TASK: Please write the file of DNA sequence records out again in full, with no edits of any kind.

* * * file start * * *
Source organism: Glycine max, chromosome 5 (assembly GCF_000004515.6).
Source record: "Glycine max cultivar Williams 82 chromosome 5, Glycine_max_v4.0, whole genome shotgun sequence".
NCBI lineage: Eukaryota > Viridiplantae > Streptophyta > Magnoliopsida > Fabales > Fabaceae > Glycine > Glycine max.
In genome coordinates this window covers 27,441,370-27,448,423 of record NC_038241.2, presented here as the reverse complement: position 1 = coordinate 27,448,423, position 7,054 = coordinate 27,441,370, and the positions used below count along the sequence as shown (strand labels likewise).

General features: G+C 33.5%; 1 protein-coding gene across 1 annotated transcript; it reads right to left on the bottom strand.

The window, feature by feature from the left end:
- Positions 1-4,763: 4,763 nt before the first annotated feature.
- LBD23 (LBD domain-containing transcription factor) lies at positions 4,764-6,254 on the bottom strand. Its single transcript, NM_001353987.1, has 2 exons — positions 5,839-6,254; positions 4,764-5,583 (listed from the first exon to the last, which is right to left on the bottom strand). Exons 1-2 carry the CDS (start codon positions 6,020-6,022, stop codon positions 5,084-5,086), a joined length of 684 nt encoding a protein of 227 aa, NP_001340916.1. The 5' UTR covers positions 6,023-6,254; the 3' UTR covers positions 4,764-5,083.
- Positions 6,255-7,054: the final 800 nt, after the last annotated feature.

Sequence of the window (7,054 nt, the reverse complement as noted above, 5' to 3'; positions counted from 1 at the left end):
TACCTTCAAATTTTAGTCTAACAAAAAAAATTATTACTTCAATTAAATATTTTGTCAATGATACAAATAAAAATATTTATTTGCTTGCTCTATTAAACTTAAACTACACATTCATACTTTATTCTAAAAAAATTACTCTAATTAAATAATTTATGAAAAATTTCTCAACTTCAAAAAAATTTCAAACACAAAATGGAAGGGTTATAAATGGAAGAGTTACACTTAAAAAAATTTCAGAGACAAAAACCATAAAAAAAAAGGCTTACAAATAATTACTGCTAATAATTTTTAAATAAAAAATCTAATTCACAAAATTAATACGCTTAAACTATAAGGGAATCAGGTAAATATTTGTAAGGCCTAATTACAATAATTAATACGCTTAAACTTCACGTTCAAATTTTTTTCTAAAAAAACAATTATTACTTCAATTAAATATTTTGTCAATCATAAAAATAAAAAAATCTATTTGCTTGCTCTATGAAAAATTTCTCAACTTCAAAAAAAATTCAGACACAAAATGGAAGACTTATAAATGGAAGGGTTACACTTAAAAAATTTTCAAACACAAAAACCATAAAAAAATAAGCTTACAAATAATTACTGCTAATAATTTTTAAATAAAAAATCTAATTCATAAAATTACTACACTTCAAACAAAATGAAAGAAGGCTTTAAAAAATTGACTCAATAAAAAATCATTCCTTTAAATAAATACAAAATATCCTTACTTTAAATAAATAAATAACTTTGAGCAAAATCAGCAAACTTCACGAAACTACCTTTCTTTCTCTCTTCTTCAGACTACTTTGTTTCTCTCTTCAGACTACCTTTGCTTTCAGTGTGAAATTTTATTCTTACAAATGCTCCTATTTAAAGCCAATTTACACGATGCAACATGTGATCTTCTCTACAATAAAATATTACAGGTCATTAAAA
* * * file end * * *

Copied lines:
Source organism: Glycine max, chromosome 5 (assembly GCF_000004515.6).
Source record: "Glycine max cultivar Williams 82 chromosome 5, Glycine_max_v4.0, whole genome shotgun sequence".
NCBI lineage: Eukaryota > Viridiplantae > Streptophyta > Magnoliopsida > Fabales > Fabaceae > Glycine > Glycine max.
In genome coordinates this window covers 27,441,370-27,448,423 of record NC_038241.2, presented here as the reverse complement: position 1 = coordinate 27,448,423, position 7,054 = coordinate 27,441,370, and the positions used below count along the sequence as shown (strand labels likewise).

General features: G+C 33.5%; 1 protein-coding gene across 1 annotated transcript; it reads right to left on the bottom strand.

The window, feature by feature from the left end:
- Positions 1-4,763: 4,763 nt before the first annotated feature.
- LBD23 (LBD domain-containing transcription factor) lies at positions 4,764-6,254 on the bottom strand. Its single transcript, NM_001353987.1, has 2 exons — positions 5,839-6,254; positions 4,764-5,583 (listed from the first exon to the last, which is right to left on the bottom strand). Exons 1-2 carry the CDS (start codon positions 6,020-6,022, stop codon positions 5,084-5,086), a joined length of 684 nt encoding a protein of 227 aa, NP_001340916.1. The 5' UTR covers positions 6,023-6,254; the 3' UTR covers positions 4,764-5,083.
- Positions 6,255-7,054: the final 800 nt, after the last annotated feature.

Sequence of the window (7,054 nt, the reverse complement as noted above, 5' to 3'; positions counted from 1 at the left end):
TACCTTCAAATTTTAGTCTAACAAAAAAAATTATTACTTCAATTAAATATTTTGTCAATGATACAAATAAAAATATTTATTTGCTTGCTCTATTAAACTTAAACTACACATTCATACTTTATTCTAAAAAAATTACTCTAATTAAATAATTTATGAAAAATTTCTCAACTTCAAAAAAATTTCAAACACAAAATGGAAGGGTTATAAATGGAAGAGTTACACTTAAAAAAATTTCAGAGACAAAAACCATAAAAAAAAAGGCTTACAAATAATTACTGCTAATAATTTTTAAATAAAAAATCTAATTCACAAAATTAATACGCTTAAACTATAAGGGAATCAGGTAAATATTTGTAAGGCCTAATTACAATAATTAATACGCTTAAACTTCACGTTCAAATTTTTTTCTAAAAAAACAATTATTACTTCAATTAAATATTTTGTCAATCATAAAAATAAAAAAATCTATTTGCTTGCTCTATGAAAAATTTCTCAACTTCAAAAAAAATTCAGACACAAAATGGAAGACTTATAAATGGAAGGGTTACACTTAAAAAATTTTCAAACACAAAAACCATAAAAAAATAAGCTTACAAATAATTACTGCTAATAATTTTTAAATAAAAAATCTAATTCATAAAATTACTACACTTCAAACAAAATGAAAGAAGGCTTTAAAAAATTGACTCAATAAAAAATCATTCCTTTAAATAAATACAAAATATCCTTACTTTAAATAAATAAATAACTTTGAGCAAAATCAGCAAACTTCACGAAACTACCTTTCTTTCTCTCTTCTTCAGACTACTTTGTTTCTCTCTTCAGACTACCTTTGCTTTCAGTGTGAAATTTTATTCTTACAAATGCTCCTATTTAAAGCCAATTTACACGATGCAACATGTGATCTTCTCTACAATAAAATATTACAGGTCATTAAAA